To prompt or not to prompt: A descriptive study of journaling practices used by nursing students during study abroad trips

Paulette A. Chaponniere, Laura E. Hall


Background: Reflective journaling has been widely used as an education tool. Minimal research has occurred to determine whether prompted or open format journaling nurtures cultural competence.

Methods: The efficacy of journal prompts as a pedagogical tool was assessed in this descriptive study. Undergraduate nursing students (N = 49) reflected on their clinical experiences during 2-week trips to Ghana over 4 years (2013-2016). The 1st, 2nd and 4th trip, students were assigned open reflective journaling. The 3rd trip, students were given prompted questions to answer. Entries were coded using Atlas.ti 7.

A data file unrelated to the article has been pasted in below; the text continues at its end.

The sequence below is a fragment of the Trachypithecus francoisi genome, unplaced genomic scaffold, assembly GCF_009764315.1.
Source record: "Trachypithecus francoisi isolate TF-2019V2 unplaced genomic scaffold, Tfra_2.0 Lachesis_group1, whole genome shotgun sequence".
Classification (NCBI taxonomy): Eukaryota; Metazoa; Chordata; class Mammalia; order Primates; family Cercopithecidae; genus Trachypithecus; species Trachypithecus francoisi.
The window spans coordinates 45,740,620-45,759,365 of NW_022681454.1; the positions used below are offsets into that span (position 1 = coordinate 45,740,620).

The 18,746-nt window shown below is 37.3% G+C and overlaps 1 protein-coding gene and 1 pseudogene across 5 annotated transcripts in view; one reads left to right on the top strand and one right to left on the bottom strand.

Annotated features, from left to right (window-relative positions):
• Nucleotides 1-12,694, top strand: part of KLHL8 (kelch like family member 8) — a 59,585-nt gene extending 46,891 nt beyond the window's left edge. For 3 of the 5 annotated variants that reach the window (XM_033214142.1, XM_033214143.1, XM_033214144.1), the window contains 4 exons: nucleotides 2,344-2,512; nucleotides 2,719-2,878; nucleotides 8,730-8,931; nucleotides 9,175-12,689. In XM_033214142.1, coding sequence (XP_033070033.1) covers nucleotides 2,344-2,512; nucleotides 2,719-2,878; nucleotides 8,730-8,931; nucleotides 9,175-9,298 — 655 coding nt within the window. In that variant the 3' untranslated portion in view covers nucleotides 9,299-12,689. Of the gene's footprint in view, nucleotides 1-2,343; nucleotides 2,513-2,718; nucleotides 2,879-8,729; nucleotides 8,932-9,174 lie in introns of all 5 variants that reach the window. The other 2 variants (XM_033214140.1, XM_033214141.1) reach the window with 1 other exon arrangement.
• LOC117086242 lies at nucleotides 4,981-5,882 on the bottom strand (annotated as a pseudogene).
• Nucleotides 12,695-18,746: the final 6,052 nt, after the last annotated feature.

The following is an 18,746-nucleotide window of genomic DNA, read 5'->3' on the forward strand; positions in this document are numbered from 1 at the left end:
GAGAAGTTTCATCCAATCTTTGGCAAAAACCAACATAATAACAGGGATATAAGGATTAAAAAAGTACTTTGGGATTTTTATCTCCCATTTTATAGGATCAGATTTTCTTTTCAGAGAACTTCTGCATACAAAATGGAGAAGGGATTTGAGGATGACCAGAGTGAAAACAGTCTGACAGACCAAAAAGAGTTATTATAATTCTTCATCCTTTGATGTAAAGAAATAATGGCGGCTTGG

Results: The prompted format produced shorter entries with less rich and reflective substance. Some entries only allowed for two codes. Unprompted entries provided up to 28 codes.

Conclusions: During cross-cultural encounters, unprompted journaling may produce the richest results. When prompts are used, the format needs to be carefully selected to facilitate transformative learning.

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Journal of Nursing Education and Practice

ISSN 1925-4040 (Print)   ISSN 1925-4059 (Online)

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